We assume that less design effort allows producing features faster, in the short term. Less design effort generally means less abstraction, and tighter coupling, in order to produce working code faster.
But we tend to overlook the fact that it slows future modifications, even of unrelated features, because of tight coupling. We usually call this fact « technical debt », the term was first coined by Ward Cunningham. A better name was suggested by Steeve Freeman: unhedged call option.
Financial debt vs. Unhedged call option
Financial debt is predictable. You know how much you get, and how much you will pay back. A debt could be useful from a business perspective. A cash boost at the right time can create a major competitive advantage.
An unhedged call option also comes from the financial world, and is a really risky operation because it has unlimited downside. The buyer pays a premium to decide later if he wants to buy. The seller collects the premium, and will have to sell if the buyer decides to buy. It is not predictable for the seller.
Transpose to software, the difference with the concept of debt is the predictability in the amount of work required to fulfill our engagement.
When we write crappy code (tightly coupled and without tests), we collect the premium: we immediately get benefit from the new feature.
Every time this kind of tradeoff is required, we should ask who is asking for this, why, and who is going to pay it. Fun fact: those who ask for it (and directly benefit from it) are not often those who will pay it.
The sales team for example may ask for a quick hack because the customers « really, really need it yesterday ». But it may be paid by the production team, because next time the customer will want something, we still have to produce it quickly, without any regression. That’s where we will support more pressure, and may do some overtime.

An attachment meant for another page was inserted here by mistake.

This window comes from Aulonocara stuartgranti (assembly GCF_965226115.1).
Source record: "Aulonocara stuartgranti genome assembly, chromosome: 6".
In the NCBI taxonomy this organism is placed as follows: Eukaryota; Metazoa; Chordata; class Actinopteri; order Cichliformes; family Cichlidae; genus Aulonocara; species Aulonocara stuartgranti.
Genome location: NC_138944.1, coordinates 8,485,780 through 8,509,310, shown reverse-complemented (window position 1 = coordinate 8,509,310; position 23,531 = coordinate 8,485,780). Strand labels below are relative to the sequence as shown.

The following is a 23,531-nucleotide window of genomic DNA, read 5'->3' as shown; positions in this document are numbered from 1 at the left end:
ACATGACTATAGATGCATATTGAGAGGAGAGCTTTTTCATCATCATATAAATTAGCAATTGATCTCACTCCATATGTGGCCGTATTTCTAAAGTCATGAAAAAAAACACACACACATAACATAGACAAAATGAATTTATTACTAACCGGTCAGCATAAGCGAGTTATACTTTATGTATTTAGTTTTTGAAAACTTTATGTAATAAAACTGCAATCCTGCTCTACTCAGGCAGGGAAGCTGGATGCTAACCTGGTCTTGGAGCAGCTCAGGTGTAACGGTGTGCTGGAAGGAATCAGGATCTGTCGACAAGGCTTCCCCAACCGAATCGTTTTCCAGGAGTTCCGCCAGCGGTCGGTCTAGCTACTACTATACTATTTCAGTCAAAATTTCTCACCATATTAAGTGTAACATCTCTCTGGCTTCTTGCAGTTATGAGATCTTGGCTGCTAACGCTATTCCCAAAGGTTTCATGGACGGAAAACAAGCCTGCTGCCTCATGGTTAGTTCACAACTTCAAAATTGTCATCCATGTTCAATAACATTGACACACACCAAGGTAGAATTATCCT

In the end everyone will be impacted, because more pressure means more bugs, more regressions, and finally unhappy users. No company can survive unhappy users forever.
But what‘s good design?
We all try to do our best, but some of us lack knowledge and/or feedback. Plus, good design is contextual.
But regarding of our context, good designs have common points. It allows to think clearly about our software, and to evolve it easily. It allows to know where we should add/modify/fix a feature. The evolution-ability gives us an option on how to add/modify/fix this feature.
Decoupling is then required because we need to think about small parts in isolation, without side effects. This kind of good design allows producing predictable software: robust, resilient and without regression when it evolves.
If we use shortcuts, and couple our code in order to rush it into production, we must be aware there will be an unpredictable amount of time to pay to get back into a predictable state.
It does not mean we should never do it, but we all have to understand this trade-off before asking for a “debt”.
What about speaking of predictability?
The more shortcuts you take, the less predictable your software will be. If you pay more for well design software, you get the opposite effect.
Unfortunately it is hard to judge, as we usually think we design software well. A good way to know if we are on good track is to rely on how predictable is the software we produce. Are the customers happy? The production team? The sales team? Do we have very few regressions? Do we produce features at a regular speed?
If not, we should consider investing more on design and refactoring, before entering into a vicious circle of unmanageable software.
The technical debt Myth.
That’s why the comparison with a financial debt is sub-optimal. Money debt is predictable, whereas software debt is not. Unhedged call option is a better name, but still comes from the financial world.
Maybe we should stop financial comparison and speak of predictability instead. I find it is a better description of the consequences of shortcuts in the design.
Thanks Brian Gibson, always here to help me to improve!